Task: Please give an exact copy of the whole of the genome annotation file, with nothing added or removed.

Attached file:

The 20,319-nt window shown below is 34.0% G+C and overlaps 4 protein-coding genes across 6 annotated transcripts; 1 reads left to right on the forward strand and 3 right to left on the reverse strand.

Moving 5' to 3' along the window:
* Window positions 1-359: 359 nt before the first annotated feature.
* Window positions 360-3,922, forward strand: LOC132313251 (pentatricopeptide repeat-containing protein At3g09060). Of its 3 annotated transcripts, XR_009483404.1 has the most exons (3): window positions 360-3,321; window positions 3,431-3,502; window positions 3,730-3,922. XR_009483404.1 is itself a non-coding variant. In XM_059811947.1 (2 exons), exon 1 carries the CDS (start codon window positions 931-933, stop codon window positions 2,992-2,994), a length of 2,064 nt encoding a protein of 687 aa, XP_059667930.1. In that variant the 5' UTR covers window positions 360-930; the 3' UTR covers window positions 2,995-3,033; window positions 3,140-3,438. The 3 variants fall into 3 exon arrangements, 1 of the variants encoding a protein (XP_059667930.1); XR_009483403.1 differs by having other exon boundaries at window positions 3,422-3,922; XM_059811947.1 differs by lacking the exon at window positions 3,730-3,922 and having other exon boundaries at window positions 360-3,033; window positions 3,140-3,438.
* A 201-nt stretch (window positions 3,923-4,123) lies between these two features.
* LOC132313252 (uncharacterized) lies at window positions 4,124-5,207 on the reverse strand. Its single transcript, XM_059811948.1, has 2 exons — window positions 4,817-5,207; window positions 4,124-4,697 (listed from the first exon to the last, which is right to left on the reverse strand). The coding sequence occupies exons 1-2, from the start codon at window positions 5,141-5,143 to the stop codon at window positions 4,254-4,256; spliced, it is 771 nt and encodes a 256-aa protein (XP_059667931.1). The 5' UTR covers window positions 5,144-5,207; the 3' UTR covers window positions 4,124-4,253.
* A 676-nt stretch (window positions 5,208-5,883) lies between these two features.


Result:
The 20,319-nt window shown below is 34.0% G+C and overlaps 4 protein-coding genes across 6 annotated transcripts; 1 reads left to right on the forward strand and 3 right to left on the reverse strand.

Moving 5' to 3' along the window:
* Window positions 1-359: 359 nt before the first annotated feature.
* Window positions 360-3,922, forward strand: LOC132313251 (pentatricopeptide repeat-containing protein At3g09060). Of its 3 annotated transcripts, XR_009483404.1 has the most exons (3): window positions 360-3,321; window positions 3,431-3,502; window positions 3,730-3,922. XR_009483404.1 is itself a non-coding variant. In XM_059811947.1 (2 exons), exon 1 carries the CDS (start codon window positions 931-933, stop codon window positions 2,992-2,994), a length of 2,064 nt encoding a protein of 687 aa, XP_059667930.1. In that variant the 5' UTR covers window positions 360-930; the 3' UTR covers window positions 2,995-3,033; window positions 3,140-3,438. The 3 variants fall into 3 exon arrangements, 1 of the variants encoding a protein (XP_059667930.1); XR_009483403.1 differs by having other exon boundaries at window positions 3,422-3,922; XM_059811947.1 differs by lacking the exon at window positions 3,730-3,922 and having other exon boundaries at window positions 360-3,033; window positions 3,140-3,438.
* A 201-nt stretch (window positions 3,923-4,123) lies between these two features.
* LOC132313252 (uncharacterized) lies at window positions 4,124-5,207 on the reverse strand. Its single transcript, XM_059811948.1, has 2 exons — window positions 4,817-5,207; window positions 4,124-4,697 (listed from the first exon to the last, which is right to left on the reverse strand). The coding sequence occupies exons 1-2, from the start codon at window positions 5,141-5,143 to the stop codon at window positions 4,254-4,256; spliced, it is 771 nt and encodes a 256-aa protein (XP_059667931.1). The 5' UTR covers window positions 5,144-5,207; the 3' UTR covers window positions 4,124-4,253.
* A 676-nt stretch (window positions 5,208-5,883) lies between these two features.